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Raw Broccoli Better than Cooked for Cancer Protection

A study published in the October 2008 issue of the Journal of Agricultural and Food Chemistry found that cooked broccoli has less cancer fighting potential than raw broccoli.

For the study, researchers from the Netherlands analyzed the amount of sulforaphane in 8 participants after they consumed 200 grams of raw or cooked broccoli. The participants were all men between the ages of 18 and 60.

Sulforaphane is a natural compound that has been shown to block or delay the formation of cancer cells. It is produced when our bodies metabolize active plant chemicals called glucosinolates. Cruciferous vegetables like broccoli, cauliflower, cabbage and brussels sprouts contain high levels of these plant nutrients.

Blood and urine samples were taken from participants after they had consumed either raw or cooked broccoli. After examining the samples, researchers found significantly lower levels of sulforaphane in the individuals that ate cooked broccoli compared to those who ate raw broccoli.

The bioavailability (amount that ends up being absorbed by our bodies) of sulforaphane was also better in the raw broccoli group. The researchers calculated that bioavailability of raw broccoli was 37 per cent but only 3.4 percent for cooked broccoli.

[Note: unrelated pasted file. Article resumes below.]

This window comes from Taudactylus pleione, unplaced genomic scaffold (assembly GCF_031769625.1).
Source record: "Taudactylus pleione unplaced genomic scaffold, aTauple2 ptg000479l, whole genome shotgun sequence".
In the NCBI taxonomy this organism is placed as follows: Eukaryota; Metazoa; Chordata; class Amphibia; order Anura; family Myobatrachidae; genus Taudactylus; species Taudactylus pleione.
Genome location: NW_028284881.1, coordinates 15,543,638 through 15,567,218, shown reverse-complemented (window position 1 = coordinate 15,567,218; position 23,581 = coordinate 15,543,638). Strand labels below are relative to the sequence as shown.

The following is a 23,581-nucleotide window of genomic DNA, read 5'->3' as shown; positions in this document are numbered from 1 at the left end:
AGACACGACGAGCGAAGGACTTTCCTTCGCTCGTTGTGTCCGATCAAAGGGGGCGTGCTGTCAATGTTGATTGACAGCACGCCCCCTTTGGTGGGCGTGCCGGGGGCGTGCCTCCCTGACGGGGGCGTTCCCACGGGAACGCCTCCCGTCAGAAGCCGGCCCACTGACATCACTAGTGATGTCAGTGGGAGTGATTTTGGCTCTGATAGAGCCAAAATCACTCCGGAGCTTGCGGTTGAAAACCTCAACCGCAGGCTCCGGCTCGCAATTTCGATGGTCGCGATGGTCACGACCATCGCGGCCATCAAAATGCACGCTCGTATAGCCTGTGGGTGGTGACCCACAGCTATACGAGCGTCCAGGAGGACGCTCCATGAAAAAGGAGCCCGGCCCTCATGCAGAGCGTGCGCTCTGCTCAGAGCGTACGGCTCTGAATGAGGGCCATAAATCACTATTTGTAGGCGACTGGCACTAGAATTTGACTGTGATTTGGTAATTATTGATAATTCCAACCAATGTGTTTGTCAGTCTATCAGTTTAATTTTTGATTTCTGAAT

Raw broccoli was also associated with faster absorption of sulforaphane. Blood plasma levels in the raw broccoli group peaked only 1.6 hours after consumption, compared to 6 hours for the cooked broccoli.

These findings may be valuable for people trying to lead more healthy lifestyles. The study shows that including more raw broccoli into your diet could be an easy way to protect yourself from carcinogens.

If your favorite cookbook lacks dishes that include raw broccoli, try serving it as an appetizer or side dish. Broccoli goes great with hummus which is high in iron, vitamin C, protein and fiber. You can also include broccoli in salads or try a vegetable juice drink, many of which contain raw broccoli and other cruciferous vegetables.
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